Learning & Development Asia 2024
Malaysia’s economic growth rebounded to 4.2% in Q1 2024, up from 2.9% in Q4 2023

Malaysia’s economic growth rebounded to 4.2% in Q1 2024, up from 2.9% in Q4 2023

Breaking it down, all sectors demonstrated better growth, with the services and manufacturing sectors continuing to drive the overall performance.

According to the World Bank’s most recent projection in June 2024, the global economy is forecasted to stabilise for the first time in three years. Global economic growth is expected to maintain at 2.6% in 2024, followed by an increase to an average of 2.7% in 2025 and 2026. 

Even with the stable growth forecast, the projection still remains below the 3.1% average recorded in the decade prior to the COVID-19 pandemic. As a whole, the economic expansion of over 80% of the world population is estimated to grow at a slower pace. 

Reflecting a similar sentiment more locally, Malaysia's economy moderated to 3.6% in 2023, down from 8.9% the preceding year. This was mainly attributed to the services and manufacturing sectors, which contributed 82.6% of the Gross Domestic Product (GDP). As a result, Malaysia's GDP at current prices amounted to RM1.82tn in 2023, and RM1.57tn at constant prices.

In the first quarter of 2024, Malaysia’s economic performance expanded to 4.2% from 2.9% in the previous quarter, according to the Department of Statistics' latest report.

Breaking it down, all sectors demonstrated better growth, with the services and manufacturing sectors continuing to drive the overall performance; the services sector grew at 4.7% (compared to 4.1% in Q4 2023), backed by the wholesale and retail trade, transportation and storage, and business services sub-sectors.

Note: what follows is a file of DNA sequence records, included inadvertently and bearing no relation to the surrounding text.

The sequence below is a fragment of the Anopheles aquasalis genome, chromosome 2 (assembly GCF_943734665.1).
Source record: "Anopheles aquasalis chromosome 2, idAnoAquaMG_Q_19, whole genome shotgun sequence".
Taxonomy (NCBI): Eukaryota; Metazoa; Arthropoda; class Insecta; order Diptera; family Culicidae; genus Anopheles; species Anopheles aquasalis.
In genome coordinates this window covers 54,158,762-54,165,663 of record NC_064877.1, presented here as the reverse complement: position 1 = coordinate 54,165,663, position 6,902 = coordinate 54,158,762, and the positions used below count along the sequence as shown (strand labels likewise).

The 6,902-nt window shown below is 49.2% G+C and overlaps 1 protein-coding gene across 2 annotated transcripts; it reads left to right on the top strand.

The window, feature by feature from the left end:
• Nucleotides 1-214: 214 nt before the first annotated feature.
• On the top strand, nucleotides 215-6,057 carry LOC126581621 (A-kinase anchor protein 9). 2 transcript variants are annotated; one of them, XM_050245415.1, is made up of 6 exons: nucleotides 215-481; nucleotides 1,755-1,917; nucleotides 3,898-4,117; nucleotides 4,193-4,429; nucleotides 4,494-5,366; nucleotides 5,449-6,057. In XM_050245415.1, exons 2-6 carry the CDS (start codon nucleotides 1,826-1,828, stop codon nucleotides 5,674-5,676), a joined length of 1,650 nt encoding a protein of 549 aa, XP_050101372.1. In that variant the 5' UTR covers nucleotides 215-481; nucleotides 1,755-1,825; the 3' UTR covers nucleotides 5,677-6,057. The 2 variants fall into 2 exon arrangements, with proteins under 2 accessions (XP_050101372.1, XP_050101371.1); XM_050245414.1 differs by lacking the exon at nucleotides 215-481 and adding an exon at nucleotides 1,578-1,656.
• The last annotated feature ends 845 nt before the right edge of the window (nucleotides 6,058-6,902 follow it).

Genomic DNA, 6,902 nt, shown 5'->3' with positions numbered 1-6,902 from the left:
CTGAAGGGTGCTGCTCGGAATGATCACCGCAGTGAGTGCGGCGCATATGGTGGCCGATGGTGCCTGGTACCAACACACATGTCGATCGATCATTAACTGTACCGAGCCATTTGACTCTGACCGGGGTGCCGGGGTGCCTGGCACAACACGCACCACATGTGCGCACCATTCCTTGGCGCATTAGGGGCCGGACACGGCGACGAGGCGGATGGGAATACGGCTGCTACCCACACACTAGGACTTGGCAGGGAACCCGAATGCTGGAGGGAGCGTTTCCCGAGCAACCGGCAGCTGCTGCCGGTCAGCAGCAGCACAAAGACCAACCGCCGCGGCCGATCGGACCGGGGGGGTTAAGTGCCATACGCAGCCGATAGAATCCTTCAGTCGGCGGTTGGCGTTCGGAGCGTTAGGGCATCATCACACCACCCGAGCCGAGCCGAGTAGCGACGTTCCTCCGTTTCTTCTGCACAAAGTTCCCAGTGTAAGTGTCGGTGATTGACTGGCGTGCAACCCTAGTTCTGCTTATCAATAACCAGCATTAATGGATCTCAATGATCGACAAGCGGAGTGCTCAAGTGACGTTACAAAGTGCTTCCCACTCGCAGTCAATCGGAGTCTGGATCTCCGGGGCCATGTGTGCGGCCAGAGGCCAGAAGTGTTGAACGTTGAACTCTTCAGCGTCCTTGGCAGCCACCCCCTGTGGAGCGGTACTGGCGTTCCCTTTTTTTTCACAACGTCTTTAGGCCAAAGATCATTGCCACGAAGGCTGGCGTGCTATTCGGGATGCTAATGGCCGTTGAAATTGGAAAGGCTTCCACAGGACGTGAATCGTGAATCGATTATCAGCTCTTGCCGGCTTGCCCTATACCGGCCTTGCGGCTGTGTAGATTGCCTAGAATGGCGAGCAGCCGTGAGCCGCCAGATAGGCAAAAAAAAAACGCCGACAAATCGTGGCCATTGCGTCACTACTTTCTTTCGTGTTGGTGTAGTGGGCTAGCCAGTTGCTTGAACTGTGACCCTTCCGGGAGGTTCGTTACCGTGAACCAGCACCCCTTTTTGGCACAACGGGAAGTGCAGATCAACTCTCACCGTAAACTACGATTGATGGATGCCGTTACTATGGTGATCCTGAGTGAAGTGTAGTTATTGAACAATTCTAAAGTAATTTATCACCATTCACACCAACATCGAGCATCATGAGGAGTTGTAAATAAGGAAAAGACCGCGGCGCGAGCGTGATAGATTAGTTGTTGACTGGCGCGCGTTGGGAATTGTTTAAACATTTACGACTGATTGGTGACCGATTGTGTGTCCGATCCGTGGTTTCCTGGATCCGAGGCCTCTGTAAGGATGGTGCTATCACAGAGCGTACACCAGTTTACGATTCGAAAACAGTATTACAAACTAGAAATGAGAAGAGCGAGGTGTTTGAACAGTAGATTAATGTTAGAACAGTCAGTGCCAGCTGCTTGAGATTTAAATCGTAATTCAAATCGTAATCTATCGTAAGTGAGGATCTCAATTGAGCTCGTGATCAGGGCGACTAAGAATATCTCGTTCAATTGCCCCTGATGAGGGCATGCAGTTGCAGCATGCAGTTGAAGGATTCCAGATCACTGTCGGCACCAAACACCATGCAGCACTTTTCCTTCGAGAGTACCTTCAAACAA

In April 2024, the manufacturing sector recorded a sales value of RM153.2bn — the highest in 13 months, following an increase of 5.7% as compared to RM145bn reported the previous year. The growth was largely fuelled by sales in the sub-sectors of:

  • transport equipment & other manufactures (16.9%);
  • non-metallic mineral products, basic metal & fabricated metal products (12.8%), and
  • electrical & electronics products (2.7%).

Looking at the month-on-month growth, the sales value contracted 3.3% as compared to a growth of 8.4% in March 2024. At the same time, the Industrial Production Index (IPI) increased further by 6.1% in April 2024, up from 2.4% the preceding month. This was boosted by the expansion across all sectors, namely manufacturing (4.9%), mining (10%), and electricity (7.6%).

In tandem, total trade in Malaysia recorded a growth of 10.3% or RM23bn, in May 2024 to reach a value of RM246.3bn (2023: RM223.3bn).

  • The value of exports rose by 7.3%, or RM8.7bn, to a total of RM128.2bn as compared to the same month in 2023.
  • The value of imports continued its growth by 13.8%, or RM14.3bn, to post a value of RM118.1bn as compared to the same month in 2023.

Labour force records steady growth in employment levels